Configuring Private DNS via DHCP

At IETF 102 in Montréal, I presented some slides on DHCPv6 Private DNS Discovery at the DRIU BOF.

The talk was based on an Internet Draft that Willem Toorop and I worked on: DHCPv6 Options for private DNS Discovery. It provided a means to include an Authenticated Domain Name (ADN) for a nameserver to be used with DNS over TLS (DoT) or DNS over HTTPS (DoH).

To say that the talk was received poorly is an understatment...

Ted Lemon made a good argument that DHCP should only be used for boostrapping initial network parameters and not for full fledged configuration of all network parameters.

There was enough consensus that we feel that moving forward with this work would go against the wishes of the IETF community.

There still is a need for configuring the ADN in a trusted campus environment but a different proposal will need to be invented for this use case.

Overall, it was a good excercise and I hope that by documenting this here, it will discourage others from going down this path in the future.

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iPhone/iPad TLS DNS Proxy

As Sarah Dickinson recently mentioned at DNS-OARC 27 in San Jose, CA,, there is a work in progress for a TLS DNS Proxy for the Apple iPhone/iPad running iOS 11 and above. This uses the new DNS Proxy Network Extension and, when enabled, all DNS requests will be sent to a resolver over TLS.

I expect this new DNS Network Extension to be available for macOS in a future release as well.

Check back here in a bit to see the status and sign up for beta testing.


After receiving the following message on the Console, it appears that the only way to use the new DNS Proxy Network Extension in iOS 11 is through Mobile Device Management (MDM) Tools as a supervised device. This makes it impossible to install for the average user through the App Store.

Therefore, I am suspending this effort until this extension is more useful to a wider audience.

Oct  5 17:29:26 iPhone nehelper(NetworkExtension)[99] <Error>: -[NEHelperConfigurationManager:562  Warning: allowing creation/modification of a DNS proxy configuration on non-supervised device because the requesting app (DNS-TLS) is a development version. This will not be allowed for the production version of DNS-TLS


An Apple representative confirmed this is currently only for supervised devices but he seems to indicate they are considering opening this up to all devices but with no assurances or timeline:

I’ve just confirmed that, as things currently stand, NEDNSProxyProvider is limited to supervised devices.  We have a bug on file (r. 34843801) requesting that this restriction be lifted.  I suspect that this will happen but, as per usual, I can’t make any specific promises about that, or about the timeline for this change.  It certainly wouldn’t hurt for each of you to file your own bug describing your use case, how this restriction is affecting you, and what workarounds you’ve resorted to.
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nst tool


  • nst is a new tool written in javascript node.js. It is a generic DNS name server test tool that can be used to test new DNS features in a server.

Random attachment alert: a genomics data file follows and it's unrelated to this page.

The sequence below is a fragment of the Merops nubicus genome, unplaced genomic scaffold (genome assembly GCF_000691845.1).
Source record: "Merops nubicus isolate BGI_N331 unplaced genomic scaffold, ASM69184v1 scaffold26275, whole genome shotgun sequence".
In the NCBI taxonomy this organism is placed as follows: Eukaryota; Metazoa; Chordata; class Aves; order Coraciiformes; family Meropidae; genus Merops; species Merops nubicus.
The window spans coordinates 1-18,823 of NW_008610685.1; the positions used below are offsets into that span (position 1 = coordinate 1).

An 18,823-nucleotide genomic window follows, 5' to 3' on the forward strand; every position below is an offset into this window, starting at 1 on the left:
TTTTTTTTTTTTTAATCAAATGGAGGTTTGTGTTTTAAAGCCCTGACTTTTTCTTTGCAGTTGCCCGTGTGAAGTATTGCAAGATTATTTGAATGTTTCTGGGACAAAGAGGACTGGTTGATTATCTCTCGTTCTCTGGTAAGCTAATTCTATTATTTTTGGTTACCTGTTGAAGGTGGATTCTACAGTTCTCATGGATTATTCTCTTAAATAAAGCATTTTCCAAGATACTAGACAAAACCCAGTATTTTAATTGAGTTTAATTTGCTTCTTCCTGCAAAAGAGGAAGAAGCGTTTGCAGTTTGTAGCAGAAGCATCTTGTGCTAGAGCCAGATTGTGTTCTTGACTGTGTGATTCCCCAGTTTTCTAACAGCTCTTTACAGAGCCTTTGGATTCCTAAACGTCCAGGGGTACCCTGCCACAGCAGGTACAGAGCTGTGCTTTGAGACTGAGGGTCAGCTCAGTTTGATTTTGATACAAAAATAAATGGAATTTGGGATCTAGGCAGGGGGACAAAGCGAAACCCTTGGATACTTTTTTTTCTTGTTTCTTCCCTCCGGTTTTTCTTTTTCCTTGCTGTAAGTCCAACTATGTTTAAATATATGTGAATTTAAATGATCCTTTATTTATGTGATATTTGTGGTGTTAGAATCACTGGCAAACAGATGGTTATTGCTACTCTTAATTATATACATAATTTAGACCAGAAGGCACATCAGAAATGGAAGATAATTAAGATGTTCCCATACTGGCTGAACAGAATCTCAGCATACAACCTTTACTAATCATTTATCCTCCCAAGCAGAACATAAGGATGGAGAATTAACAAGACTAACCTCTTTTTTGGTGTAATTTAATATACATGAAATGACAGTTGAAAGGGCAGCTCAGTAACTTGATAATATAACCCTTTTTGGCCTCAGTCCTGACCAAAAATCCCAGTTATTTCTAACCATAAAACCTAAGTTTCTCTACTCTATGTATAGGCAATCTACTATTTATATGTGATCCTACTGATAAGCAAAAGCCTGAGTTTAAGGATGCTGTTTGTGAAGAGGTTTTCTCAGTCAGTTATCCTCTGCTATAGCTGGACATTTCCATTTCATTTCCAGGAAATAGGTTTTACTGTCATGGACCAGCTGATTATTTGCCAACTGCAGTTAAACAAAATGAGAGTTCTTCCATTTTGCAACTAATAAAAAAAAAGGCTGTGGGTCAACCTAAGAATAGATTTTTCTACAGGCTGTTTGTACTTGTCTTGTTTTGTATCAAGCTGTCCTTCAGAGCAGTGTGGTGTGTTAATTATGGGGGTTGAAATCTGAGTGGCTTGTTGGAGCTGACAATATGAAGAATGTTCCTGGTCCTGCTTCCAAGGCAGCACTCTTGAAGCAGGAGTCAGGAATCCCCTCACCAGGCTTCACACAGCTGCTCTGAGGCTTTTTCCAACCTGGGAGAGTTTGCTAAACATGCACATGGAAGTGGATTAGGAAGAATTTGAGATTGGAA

• A major goal is to be able to support testing of long-lived DNS connections in addition to simple query/response tests. Long-lived connections are used for DNS Privacy connection optimization, DNS Stateful Operations such as DNS Push Notifications, and service discovery with a discovery proxy and relay.

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sdtest tool


  • sdtest is a client simulation tool for testing DNS subscriptions. It supports both the older Long Lived Queries (LLQ) and the new replacement DNS Push Notifications.

  • Since it is a work in progress, the best way to follow it is to look at the github sdtest project documentation that is being updated as the code is written.

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discd Configuration

Lua style configuration

Most configuration can be provided in the delegating DNS server. discd queries this DNS server for subdomains and names to listen for. If you don't have full control over the delegating server, you can override or augment the configuration with a local config file.

There is a sample config file in $SYSCONFIDR/discd.lua. For Linux, this is /etc/discd.lua. For FreeBSD, it would be /usr/local/etc/discd.lua. Here, you can override the host and domain name as well as the subdomains for each interface. Some sample configuration is included below. While it might not be obvious, using a Lua language file for configuration provides a lot of flexibility for generating the variables to be read by the discd daemon.

hostname = '' -- only needed to override default
port = {
    -- defaults, not yet implemented
    udp = 53, tcp = 53, tls = 853, llq = 5352, push = 853
certificate = {
    -- looks for letsencrypt certs automatically in the default location by hostname
    crt = '/etc/letsenscrypt/live/',
    key = '/etc/letsenscrypt/live/',
    chain = '/etc/letsenscrypt/live/'
interfaces = {
    -- currently required if no reverse PTR net records
    { name = 'eth0', subdomain = '' },
    { name = 'eth1', disable = true },


LLQ and DNS Push Notifications are not fully implemented.

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